• 424nd  Reconnaissance Group, 1 Apr-15 Aug 1943
      • 35th Reconnaissance Squadron; 36th Reconnaissance Squadron
      • 37th Reconnaissance Squadron; 38th Reconnaissance Squadron

Aircraft attached to these Groups included B-25, A-20, L-1, L-4, L-5, P-40, P-39, P-51. O-47, & O-52

In late 1942, the airfield was reassigned to III Tactical Air Command which performed medium and light bomber tactical bomber training. Units assigned to DeRidder and the aircraft they trained on were:

  • 5th Division
  • 312th Bombardment Group (Dive), 20 Feb-13 Apr 1943
    • Commander: Col. Robert H. Strauss
      • 386th Bombardment Squadron; 387th Bombardment Squadron
      • 388th Bombardment Squadron; 389th Bombardment Squadron

Aircraft: A-20, P-40, A-24 Banshee, A-36. A-31, B-32

  • 321st Bombardment Group (Medium), 1 Dec 1942-31 Jan 1943
    • Commander: Col. Robert D Knapp
      • 445th Bombardment Squadron; 446th Bombardment Squadron
      • 447th Bombardment Squadron; 448th Bombardment Squadron

Aircraft: B-25 Mitchell

  • 369th Bombardment Group  28-Mar-44
    • Commander: Maj. Paul M Brewer. Jr
      • 398th Fighter Squadron; 399th Fighter Squadron; 400th Fighter Squadron

Aircraft: P-40, P-39, P-51, A-36

9th Division

  • 408th Fighter Group, 12 Feb-26 Mar 1944
    • Commander: Maj. Wyatt P Exum
    • 455th Fighter Squadron; 518th Fighter Squadron;
    •  519th Fighter Squadron; 510th Fighter Squadron

Aircraft: P-40, P-47, A-24, A-26

  • 409th Bombardment Group, 10 Dec 1943-10 Feb 1944
    • Commander: Col. Preston P Pander
    • 640th Bombardment Squadron; 641st Bombardment Squadron
    • 642nd  Bombardment Squadron; 643rd  Bombardment Squadron

Aircraft: A-20 Havoc, A-26

  • 417th Bombardment Group, 4 Aug-10 Dec 1943
    • Commander: Col. Jack W. Saunder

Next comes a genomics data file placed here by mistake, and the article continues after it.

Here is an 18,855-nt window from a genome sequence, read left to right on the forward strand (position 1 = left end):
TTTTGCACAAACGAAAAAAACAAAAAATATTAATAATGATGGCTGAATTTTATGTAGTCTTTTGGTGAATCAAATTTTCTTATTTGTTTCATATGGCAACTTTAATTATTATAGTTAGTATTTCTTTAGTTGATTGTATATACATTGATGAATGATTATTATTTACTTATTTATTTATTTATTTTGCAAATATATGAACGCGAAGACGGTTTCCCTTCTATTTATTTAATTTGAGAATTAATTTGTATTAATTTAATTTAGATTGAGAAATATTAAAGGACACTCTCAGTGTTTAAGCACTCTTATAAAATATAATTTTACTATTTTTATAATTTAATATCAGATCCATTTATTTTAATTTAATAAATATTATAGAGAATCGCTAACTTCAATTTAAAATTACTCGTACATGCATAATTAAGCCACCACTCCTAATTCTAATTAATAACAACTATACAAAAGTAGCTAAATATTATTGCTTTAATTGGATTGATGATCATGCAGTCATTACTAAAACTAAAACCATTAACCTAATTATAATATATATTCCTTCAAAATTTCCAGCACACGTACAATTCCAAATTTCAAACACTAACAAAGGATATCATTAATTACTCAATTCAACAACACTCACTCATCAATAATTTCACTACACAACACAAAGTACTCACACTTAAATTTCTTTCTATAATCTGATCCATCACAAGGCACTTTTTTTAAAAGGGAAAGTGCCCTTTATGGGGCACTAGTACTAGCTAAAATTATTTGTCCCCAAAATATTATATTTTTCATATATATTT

• 672nd Bombardment Squadron; 673rd Bombardment Squadron
    • 674th Bombardment Squadron; 675th Bombardment Squadron

Aircraft: A-20 Havoc

On 31 March 1944, the II Tactical Air Division of III Tactical Air Command was assigned to DeRidder and conducted replacement training. Training ceased in February 1945 and the airfield was placed in reserve status. DeRidder Army Airbase was declared surplus on October 2, 1946 and transferred to War Assets Administration on April 30, 1947.

The Beauregard Parish Police Jury assumed responsibility for the airport that year. On December 23, 1948 the government deeded the base to the Police Jury under the terms of the


                           DeRidder Army Airfield 474.JPG
The Beauregard Parish Police Jury assumed responsibility for the airport that year. On December 23, 1948 the government deeded the base to the Police Jury under the terms of the Surplus Property Act.


            Current use

A requirement of the deed was that the property had to remain a public airport and all benefits of the property must be used to benefit the airport. In this case the federal government, wisely, not only gave the parish an airport but also gave a means by which the airport could provide for its own financial self-support. Today the airport includes over 4,200 acres (17 km2) and is, financially, self-supporting.

The airport continues to host military exercises which include parachute jumps by Fort Polk personnel. Today it operates as the largest general aviation facility that is located in the state of Louisiana. The hangar area is essentially unchanged today except that the 75-foot (23 m) control tower has long since been removed and replaced by a metal light beacon tower.

The World War II hangar remains in use as the main hangar and terminal of the Beauregard Regional Airport. The concrete vault of the Army Air Base Finance Office is located adjacent to the hangar. The streets as laid out during WWII are still in use and several foundations of original buildings are still intact.


            Facilities and aircraft

Beauregard Regional Airport covers an area of 4,300 acres (1,700 ha) at an  elevation of 202 feet (62 m) above mean sea level. It has two runways: 14/32 is 4,220 by 60 feet (1,286 x 18 m) with an asphalt surface; 18/36 is 5,495 by 100 feet (1,675 x 30 m) with an asphalt/concrete surface.